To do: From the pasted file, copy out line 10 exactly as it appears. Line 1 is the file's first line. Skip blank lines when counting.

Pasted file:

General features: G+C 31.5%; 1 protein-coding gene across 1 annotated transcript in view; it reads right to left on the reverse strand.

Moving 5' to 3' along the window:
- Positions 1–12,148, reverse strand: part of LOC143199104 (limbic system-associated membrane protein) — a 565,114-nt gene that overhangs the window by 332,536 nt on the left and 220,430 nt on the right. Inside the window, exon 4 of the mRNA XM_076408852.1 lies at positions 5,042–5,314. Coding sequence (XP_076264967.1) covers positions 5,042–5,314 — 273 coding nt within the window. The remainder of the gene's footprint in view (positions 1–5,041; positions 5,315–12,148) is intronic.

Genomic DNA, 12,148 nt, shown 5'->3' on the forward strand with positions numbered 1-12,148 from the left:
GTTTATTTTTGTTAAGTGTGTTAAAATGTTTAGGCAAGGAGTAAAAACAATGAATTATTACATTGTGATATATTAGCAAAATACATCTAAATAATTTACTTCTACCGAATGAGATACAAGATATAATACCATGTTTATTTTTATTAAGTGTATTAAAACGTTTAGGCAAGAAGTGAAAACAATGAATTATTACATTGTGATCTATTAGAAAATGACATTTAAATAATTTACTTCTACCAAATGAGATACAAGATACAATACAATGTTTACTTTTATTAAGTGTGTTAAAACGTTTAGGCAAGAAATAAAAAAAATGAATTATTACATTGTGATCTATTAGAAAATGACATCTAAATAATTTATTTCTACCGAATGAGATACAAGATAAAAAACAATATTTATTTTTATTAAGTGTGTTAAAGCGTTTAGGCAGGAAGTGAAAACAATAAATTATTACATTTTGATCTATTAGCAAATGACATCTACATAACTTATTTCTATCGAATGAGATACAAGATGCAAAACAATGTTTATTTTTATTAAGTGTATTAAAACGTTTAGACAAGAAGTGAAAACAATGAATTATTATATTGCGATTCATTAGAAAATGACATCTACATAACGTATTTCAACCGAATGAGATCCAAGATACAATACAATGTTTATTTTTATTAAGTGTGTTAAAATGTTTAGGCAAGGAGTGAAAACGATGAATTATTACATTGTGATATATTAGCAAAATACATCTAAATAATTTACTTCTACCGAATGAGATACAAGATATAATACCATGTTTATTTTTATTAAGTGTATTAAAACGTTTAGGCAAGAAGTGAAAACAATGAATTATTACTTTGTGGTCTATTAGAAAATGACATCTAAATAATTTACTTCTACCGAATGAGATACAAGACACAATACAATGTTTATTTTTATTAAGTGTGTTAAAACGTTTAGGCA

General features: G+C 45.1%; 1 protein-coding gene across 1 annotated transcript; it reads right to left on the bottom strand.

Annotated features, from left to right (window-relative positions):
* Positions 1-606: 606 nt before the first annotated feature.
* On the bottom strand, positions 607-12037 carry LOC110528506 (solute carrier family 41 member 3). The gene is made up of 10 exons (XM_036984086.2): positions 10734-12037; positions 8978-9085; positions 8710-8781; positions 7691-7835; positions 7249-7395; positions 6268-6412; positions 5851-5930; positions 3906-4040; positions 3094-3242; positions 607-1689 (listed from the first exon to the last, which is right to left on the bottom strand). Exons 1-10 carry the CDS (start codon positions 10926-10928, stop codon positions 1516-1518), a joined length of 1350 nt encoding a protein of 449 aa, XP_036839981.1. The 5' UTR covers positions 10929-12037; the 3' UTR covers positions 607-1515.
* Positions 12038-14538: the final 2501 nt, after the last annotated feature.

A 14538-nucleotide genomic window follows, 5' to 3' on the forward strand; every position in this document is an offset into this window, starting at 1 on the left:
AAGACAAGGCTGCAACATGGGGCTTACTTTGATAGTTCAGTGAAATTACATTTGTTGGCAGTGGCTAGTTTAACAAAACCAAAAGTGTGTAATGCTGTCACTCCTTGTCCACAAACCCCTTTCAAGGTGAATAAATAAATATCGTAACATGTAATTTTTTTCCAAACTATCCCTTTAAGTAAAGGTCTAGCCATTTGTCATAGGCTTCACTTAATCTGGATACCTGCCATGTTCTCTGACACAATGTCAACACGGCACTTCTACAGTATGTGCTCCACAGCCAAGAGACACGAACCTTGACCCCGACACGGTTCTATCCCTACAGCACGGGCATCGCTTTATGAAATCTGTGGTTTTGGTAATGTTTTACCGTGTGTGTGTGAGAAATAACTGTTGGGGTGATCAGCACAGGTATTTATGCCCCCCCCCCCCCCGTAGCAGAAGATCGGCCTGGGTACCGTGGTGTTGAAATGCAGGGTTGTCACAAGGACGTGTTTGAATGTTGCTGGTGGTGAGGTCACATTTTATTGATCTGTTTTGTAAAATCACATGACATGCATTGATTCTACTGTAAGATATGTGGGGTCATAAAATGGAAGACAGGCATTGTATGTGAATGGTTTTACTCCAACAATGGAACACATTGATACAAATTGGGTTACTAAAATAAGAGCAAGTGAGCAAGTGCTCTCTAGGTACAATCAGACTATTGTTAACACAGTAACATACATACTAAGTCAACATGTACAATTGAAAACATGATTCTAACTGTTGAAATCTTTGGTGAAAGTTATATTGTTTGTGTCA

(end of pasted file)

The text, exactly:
* Positions 12038-14538: the final 2501 nt, after the last annotated feature.